An artificial intelligence created by New York-based risk detection firm Dataminr was able to predict where the next spike in coronavirus cases will be in the UK and US by analyzing social media posts, The Next Web reports.

According to the company's website, "growth in clusters of eyewitness, on-the-ground, first-hand public social media posts on COVID-19" allowed their algorithm to detect "hotspots 7-15 days prior to exponential growth in COVID-19 official case count."

These social media posts include "posts ranging from people indicating they tested positive, people indicating they are experiencing symptoms, people indicating they have been exposed but not tested, first-hand accounts of confirmed cases" and so on.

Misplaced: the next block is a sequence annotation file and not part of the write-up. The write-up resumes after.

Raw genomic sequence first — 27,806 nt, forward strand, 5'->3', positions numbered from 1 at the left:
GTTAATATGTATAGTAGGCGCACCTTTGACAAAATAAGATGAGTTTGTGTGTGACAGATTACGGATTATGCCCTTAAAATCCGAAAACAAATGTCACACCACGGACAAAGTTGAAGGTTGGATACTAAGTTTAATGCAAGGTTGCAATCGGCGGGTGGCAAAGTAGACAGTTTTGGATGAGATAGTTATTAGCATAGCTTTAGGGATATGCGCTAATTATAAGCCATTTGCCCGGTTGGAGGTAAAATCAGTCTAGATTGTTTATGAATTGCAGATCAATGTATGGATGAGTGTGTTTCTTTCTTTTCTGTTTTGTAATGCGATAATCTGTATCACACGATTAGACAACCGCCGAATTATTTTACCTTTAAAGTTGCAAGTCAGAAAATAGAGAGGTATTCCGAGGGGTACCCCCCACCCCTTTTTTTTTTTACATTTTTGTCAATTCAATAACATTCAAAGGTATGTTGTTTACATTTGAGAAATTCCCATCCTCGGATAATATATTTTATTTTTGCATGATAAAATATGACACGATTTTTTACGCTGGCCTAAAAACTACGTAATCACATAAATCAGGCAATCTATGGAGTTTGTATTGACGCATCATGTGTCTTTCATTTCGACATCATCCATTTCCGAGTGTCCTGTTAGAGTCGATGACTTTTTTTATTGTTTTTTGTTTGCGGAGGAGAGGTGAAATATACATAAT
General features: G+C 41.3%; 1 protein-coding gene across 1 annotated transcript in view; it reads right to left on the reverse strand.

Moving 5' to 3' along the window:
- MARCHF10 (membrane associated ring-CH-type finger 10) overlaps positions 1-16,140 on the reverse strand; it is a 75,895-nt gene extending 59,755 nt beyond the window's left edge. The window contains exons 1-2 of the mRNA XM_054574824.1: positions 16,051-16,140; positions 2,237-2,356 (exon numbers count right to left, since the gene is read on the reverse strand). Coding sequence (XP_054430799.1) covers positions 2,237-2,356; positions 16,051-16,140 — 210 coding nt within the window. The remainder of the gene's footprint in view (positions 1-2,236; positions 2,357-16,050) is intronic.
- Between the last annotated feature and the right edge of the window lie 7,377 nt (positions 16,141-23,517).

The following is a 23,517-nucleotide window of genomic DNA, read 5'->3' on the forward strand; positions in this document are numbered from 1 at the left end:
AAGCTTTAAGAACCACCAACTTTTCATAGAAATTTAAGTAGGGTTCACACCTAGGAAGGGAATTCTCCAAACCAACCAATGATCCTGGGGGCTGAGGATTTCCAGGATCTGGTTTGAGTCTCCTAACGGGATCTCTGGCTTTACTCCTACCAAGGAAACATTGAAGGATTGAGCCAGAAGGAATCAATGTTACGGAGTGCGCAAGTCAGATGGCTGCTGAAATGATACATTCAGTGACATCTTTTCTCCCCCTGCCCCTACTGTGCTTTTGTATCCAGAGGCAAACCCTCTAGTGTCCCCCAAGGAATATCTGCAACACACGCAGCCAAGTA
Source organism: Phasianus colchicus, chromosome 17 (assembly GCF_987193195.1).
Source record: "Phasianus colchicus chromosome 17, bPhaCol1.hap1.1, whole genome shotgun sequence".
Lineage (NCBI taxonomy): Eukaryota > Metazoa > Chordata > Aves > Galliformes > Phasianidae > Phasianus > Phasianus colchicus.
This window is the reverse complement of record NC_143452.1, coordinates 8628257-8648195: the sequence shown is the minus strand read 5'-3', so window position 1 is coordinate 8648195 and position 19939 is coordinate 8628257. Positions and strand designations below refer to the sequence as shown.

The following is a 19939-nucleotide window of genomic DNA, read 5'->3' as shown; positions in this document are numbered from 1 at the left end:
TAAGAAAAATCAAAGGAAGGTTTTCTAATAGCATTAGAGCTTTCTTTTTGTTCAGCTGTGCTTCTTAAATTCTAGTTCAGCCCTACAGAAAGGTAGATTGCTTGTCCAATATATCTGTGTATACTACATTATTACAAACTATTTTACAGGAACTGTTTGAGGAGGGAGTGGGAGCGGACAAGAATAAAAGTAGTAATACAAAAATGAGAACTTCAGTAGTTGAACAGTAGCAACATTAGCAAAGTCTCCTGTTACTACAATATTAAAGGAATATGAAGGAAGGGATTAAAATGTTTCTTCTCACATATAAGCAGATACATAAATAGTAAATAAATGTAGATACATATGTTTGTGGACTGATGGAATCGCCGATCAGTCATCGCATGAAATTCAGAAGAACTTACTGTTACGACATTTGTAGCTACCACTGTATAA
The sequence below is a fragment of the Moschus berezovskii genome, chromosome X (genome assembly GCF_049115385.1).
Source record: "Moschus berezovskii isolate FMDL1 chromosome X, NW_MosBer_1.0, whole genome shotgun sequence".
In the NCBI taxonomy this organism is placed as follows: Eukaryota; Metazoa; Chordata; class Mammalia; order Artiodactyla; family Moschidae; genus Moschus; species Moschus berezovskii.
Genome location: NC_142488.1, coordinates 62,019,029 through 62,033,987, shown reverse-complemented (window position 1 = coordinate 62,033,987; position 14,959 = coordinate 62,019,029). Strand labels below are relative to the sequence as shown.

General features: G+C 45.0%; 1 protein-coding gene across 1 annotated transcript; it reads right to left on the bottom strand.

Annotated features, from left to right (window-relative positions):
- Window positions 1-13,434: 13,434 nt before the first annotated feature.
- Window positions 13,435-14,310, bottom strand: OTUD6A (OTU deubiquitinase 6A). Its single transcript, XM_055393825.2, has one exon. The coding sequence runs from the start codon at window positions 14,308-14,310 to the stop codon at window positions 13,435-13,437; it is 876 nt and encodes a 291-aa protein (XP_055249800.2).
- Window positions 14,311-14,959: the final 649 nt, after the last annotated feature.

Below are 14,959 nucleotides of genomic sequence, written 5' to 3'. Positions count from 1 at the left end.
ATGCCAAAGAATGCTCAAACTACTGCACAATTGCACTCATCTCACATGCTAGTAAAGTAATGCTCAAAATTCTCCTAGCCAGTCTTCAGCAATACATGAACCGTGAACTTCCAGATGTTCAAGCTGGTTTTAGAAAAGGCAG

Dataminr also predicted future spikes in 14 different US states. Seven days later, all 14 states were hit hard by the coronavirus, TNW reports.

"These kinds of posts appear to be a leading indicator of where case count may be spiking in the future," Dataminr CEO Ted Bailey told Business Insider.

The analysis of social media for predicting outbreaks could allow governments to better prepare for the next big crisis.

But any predictions by these kinds of systems have to be taken with a massive grain of salt. No artificial intelligence in the world can verify with 100 percent accuracy the validity of the claims social media users are making about tests being positive, or relatives showing symptoms.

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